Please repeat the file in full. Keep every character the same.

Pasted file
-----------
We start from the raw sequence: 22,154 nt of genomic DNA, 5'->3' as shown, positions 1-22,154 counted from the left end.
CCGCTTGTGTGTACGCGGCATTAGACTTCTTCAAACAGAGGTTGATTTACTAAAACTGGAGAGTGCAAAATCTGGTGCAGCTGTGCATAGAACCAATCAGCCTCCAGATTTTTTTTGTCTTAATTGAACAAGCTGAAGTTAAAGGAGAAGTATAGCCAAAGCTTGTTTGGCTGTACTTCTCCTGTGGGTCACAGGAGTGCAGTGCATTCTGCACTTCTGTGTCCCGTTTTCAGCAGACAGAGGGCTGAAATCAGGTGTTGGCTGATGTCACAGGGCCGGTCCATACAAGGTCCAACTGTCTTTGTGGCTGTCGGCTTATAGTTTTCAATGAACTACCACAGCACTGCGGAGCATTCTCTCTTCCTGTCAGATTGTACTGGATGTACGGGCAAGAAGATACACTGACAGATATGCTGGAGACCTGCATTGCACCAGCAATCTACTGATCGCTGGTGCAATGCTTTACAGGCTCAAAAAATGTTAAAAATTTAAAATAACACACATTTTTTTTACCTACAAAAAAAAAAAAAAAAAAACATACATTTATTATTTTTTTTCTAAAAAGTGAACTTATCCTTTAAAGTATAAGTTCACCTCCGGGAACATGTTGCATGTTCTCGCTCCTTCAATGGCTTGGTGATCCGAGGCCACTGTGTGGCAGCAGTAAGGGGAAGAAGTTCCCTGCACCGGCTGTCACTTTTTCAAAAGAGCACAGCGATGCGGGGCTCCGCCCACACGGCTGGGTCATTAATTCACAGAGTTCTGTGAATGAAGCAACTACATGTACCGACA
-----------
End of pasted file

We start from the raw sequence: 22,154 nt of genomic DNA, 5'->3' as shown, positions 1-22,154 counted from the left end.
CCGCTTGTGTGTACGCGGCATTAGACTTCTTCAAACAGAGGTTGATTTACTAAAACTGGAGAGTGCAAAATCTGGTGCAGCTGTGCATAGAACCAATCAGCCTCCAGATTTTTTTTGTCTTAATTGAACAAGCTGAAGTTAAAGGAGAAGTATAGCCAAAGCTTGTTTGGCTGTACTTCTCCTGTGGGTCACAGGAGTGCAGTGCATTCTGCACTTCTGTGTCCCGTTTTCAGCAGACAGAGGGCTGAAATCAGGTGTTGGCTGATGTCACAGGGCCGGTCCATACAAGGTCCAACTGTCTTTGTGGCTGTCGGCTTATAGTTTTCAATGAACTACCACAGCACTGCGGAGCATTCTCTCTTCCTGTCAGATTGTACTGGATGTACGGGCAAGAAGATACACTGACAGATATGCTGGAGACCTGCATTGCACCAGCAATCTACTGATCGCTGGTGCAATGCTTTACAGGCTCAAAAAATGTTAAAAATTTAAAATAACACACATTTTTTTTACCTACAAAAAAAAAAAAAAAAAAACATACATTTATTATTTTTTTTCTAAAAAGTGAACTTATCCTTTAAAGTATAAGTTCACCTCCGGGAACATGTTGCATGTTCTCGCTCCTTCAATGGCTTGGTGATCCGAGGCCACTGTGTGGCAGCAGTAAGGGGAAGAAGTTCCCTGCACCGGCTGTCACTTTTTCAAAAGAGCACAGCGATGCGGGGCTCCGCCCACACGGCTGGGTCATTAATTCACAGAGTTCTGTGAATGAAGCAACTACATGTACCGACA